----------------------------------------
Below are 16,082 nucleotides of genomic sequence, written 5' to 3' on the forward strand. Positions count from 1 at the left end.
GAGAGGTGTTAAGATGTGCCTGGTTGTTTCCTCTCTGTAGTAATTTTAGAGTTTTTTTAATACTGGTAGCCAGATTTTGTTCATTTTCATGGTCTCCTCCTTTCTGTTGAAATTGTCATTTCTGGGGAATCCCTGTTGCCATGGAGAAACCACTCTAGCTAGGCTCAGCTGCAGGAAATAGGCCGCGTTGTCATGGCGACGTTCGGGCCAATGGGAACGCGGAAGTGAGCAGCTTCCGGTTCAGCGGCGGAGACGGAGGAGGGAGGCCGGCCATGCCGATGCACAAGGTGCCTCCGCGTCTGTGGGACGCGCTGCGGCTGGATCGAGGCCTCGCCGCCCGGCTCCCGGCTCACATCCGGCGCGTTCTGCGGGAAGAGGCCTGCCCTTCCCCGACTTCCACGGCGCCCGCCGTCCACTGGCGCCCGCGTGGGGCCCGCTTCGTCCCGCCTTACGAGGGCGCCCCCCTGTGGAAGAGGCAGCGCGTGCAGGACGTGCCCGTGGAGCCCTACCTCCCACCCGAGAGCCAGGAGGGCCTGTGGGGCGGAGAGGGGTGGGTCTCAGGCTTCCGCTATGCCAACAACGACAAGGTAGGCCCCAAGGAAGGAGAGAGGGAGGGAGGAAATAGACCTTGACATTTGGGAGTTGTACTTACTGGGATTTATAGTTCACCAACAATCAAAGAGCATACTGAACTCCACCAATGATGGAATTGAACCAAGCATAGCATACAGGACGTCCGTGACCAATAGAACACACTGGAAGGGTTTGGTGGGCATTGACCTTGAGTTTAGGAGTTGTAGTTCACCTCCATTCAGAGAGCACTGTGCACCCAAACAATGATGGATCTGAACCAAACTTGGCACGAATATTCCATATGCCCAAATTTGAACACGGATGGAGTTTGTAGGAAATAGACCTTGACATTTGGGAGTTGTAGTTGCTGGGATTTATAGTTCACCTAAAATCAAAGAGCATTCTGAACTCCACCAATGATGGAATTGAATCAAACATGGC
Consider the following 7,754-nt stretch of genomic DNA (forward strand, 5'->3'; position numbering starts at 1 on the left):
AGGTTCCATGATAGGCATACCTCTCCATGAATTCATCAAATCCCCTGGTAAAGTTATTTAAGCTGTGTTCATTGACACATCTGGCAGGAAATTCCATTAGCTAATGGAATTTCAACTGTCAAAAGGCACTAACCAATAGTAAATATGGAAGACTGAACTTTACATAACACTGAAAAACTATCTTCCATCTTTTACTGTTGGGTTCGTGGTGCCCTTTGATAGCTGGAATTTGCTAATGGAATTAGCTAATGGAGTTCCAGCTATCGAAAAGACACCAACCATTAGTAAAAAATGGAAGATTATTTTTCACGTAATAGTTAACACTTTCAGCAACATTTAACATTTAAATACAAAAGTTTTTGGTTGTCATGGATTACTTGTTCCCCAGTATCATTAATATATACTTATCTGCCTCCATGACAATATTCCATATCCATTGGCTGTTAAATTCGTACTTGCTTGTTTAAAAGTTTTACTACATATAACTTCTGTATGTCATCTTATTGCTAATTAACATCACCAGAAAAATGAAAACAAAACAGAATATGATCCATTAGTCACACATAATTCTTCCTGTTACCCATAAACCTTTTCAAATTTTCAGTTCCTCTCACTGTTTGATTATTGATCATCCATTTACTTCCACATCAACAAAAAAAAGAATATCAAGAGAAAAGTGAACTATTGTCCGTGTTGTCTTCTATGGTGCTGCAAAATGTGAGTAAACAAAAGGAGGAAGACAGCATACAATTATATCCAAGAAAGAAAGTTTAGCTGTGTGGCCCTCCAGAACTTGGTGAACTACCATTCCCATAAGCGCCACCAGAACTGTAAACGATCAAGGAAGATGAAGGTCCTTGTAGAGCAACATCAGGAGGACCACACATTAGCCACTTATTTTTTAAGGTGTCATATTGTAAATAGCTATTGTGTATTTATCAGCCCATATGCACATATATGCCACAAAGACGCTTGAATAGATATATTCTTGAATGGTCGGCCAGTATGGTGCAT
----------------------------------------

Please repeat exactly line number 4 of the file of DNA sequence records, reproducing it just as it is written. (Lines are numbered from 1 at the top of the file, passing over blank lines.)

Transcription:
AGGTTCCATGATAGGCATACCTCTCCATGAATTCATCAAATCCCCTGGTAAAGTTATTTAAGCTGTGTTCATTGACACATCTGGCAGGAAATTCCATTAGCTAATGGAATTTCAACTGTCAAAAGGCACTAACCAATAGTAAATATGGAAGACTGAACTTTACATAACACTGAAAAACTATCTTCCATCTTTTACTGTTGGGTTCGTGGTGCCCTTTGATAGCTGGAATTTGCTAATGGAATTAGCTAATGGAGTTCCAGCTATCGAAAAGACACCAACCATTAGTAAAAAATGGAAGATTATTTTTCACGTAATAGTTAACACTTTCAGCAACATTTAACATTTAAATACAAAAGTTTTTGGTTGTCATGGATTACTTGTTCCCCAGTATCATTAATATATACTTATCTGCCTCCATGACAATATTCCATATCCATTGGCTGTTAAATTCGTACTTGCTTGTTTAAAAGTTTTACTACATATAACTTCTGTATGTCATCTTATTGCTAATTAACATCACCAGAAAAATGAAAACAAAACAGAATATGATCCATTAGTCACACATAATTCTTCCTGTTACCCATAAACCTTTTCAAATTTTCAGTTCCTCTCACTGTTTGATTATTGATCATCCATTTACTTCCACATCAACAAAAAAAAGAATATCAAGAGAAAAGTGAACTATTGTCCGTGTTGTCTTCTATGGTGCTGCAAAATGTGAGTAAACAAAAGGAGGAAGACAGCATACAATTATATCCAAGAAAGAAAGTTTAGCTGTGTGGCCCTCCAGAACTTGGTGAACTACCATTCCCATAAGCGCCACCAGAACTGTAAACGATCAAGGAAGATGAAGGTCCTTGTAGAGCAACATCAGGAGGACCACACATTAGCCACTTATTTTTTAAGGTGTCATATTGTAAATAGCTATTGTGTATTTATCAGCCCATATGCACATATATGCCACAAAGACGCTTGAATAGATATATTCTTGAATGGTCGGCCAGTATGGTGCAT